Friday, April 18, 2014
The Associated Press
(Continued from page 4)
In this June 9, 1983, photo, British Prime Minister Margaret Thatcher leaves a London polling station with her husband, Dennis, after casting their votes in the general election.
In this Feb. 20, 1985, photo, former British Prime Minister Margaret Thatcher meets with her friend and political ally President Ronald Reagan during a visit to the White House in Washington.
Milestones in the life of Margaret Thatcher
Oct. 13, 1925: Born at Grantham, central England.
June 1947: Graduates from Oxford with a chemistry degree.
Dec. 13, 1951: Marries Denis Thatcher, a wealthy oil executive.
Aug. 15, 1953: Gives birth to twins, Mark and Carol.
June 1, 1954: Qualifies as a lawyer.
Oct. 8, 1959: Elected to Parliament.
June 20, 1970: Becomes education secretary.
Feb. 11, 1975: Elected leader of the Conservative Party.
May 3, 1979: Wins national elections, becomes prime minister.
June 9, 1983: Wins second term.
June 11, 1987: Wins third term.
Jan. 3, 1988: Becomes Britain's longest continuously serving prime minister of 20th century.
Nov. 22, 1990: Announces resignation after party revolt.
Nov. 28, 1990: John Major succeeds her as prime minister.
June 26, 1992: Becomes Baroness Thatcher of Kesteven, a member of the unelected House of Lords with a lifetime title.
March 22, 2002: Ends public speaking after suffering a series of small strokes.
June 26, 2003: Her husband, Sir Denis Thatcher, dies.
April 8, 2013: Dies of stroke.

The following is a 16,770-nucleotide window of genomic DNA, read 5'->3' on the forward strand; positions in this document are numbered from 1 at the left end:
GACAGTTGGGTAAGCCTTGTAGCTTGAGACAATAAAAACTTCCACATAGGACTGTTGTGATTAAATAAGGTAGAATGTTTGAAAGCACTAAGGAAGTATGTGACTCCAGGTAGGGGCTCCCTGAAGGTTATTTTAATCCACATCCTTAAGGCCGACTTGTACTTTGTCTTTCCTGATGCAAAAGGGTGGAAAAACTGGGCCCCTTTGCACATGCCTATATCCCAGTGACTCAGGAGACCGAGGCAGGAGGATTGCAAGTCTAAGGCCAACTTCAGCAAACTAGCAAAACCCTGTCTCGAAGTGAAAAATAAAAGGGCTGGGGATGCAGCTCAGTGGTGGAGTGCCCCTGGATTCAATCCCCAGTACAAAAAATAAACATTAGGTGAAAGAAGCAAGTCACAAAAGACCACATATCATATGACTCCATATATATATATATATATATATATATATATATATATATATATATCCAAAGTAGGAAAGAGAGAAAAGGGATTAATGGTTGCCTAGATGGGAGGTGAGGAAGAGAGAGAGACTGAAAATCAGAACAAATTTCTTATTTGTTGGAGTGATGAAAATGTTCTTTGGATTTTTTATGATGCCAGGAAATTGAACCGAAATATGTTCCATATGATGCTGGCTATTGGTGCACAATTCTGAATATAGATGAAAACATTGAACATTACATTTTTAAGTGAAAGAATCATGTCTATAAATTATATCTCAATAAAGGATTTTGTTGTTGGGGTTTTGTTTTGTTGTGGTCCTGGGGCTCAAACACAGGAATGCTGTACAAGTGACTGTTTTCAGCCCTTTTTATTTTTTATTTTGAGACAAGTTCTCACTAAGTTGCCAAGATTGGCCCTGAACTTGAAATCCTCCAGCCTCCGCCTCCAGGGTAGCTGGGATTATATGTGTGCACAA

That decision may have been a sign that hubris was undermining Thatcher's political acumen. Tens of thousands of protesters took to the streets in London and other cities, leading to some of the worst riots in the British capital in more than a century.
The shocking sight of Trafalgar Square turned into a smoldering battleground on March 31, 1990, helped convince many Conservative figures that Thatcher had stayed too long.
"How could a leader who was wise make 13 million people pay a tax they had never paid before? It just showed that she was no longer thinking in a rational way," one of her junior ministers, David Mellor, said in a BBC documentary.
For Conservatives in Parliament, it was a question of survival. They feared vengeful voters would turn them out of office at the next election, and for many that fear trumped any gratitude they might have felt for their longtime leader.
Eight months after the riots, Thatcher was gone, struggling to hold back tears as she left Downing Street after being ousted by her own party.
It was a bitter end for Thatcher's active political career — her family said she felt a keen sense of betrayal even years later.
In 1992, she was appointed in the House of Lords, taking the title Baroness Thatcher of Kesteven.
Thatcher wrote several best-selling memoirs after leaving office and was a frequent speaker on the international circuit before she suffered several small strokes that in 2002 led her to curtail her lucrative public speaking career.
Denis Thatcher died the following year; they had been married more than half a century.
Thatcher's later years were marred by her son Mark Thatcher's murky involvement in bankrolling a 2004 coup in Equatorial Guinea. He was fined and received a suspended sentence for his role in the tawdry affair.
She suffered from dementia in her final years, and her public appearances became increasingly rare. British media reported that Thatcher had been staying at the Ritz because her Belgravia home did not have an elevator and she was having difficulty getting around.
She is survived by her two children, Mark Thatcher and Carol Thatcher, and her two grandchildren.
click image to enlarge
Margaret Thatcher, shown here in a 1969 photo. For admirers, she was a savior who rescued Britain from ruin and laid the groundwork for an extraordinary economic renaissance. For critics, she was a heartless tyrant who ushered in an era of greed that kicked the weak into the streets and let the rich become filthy rich.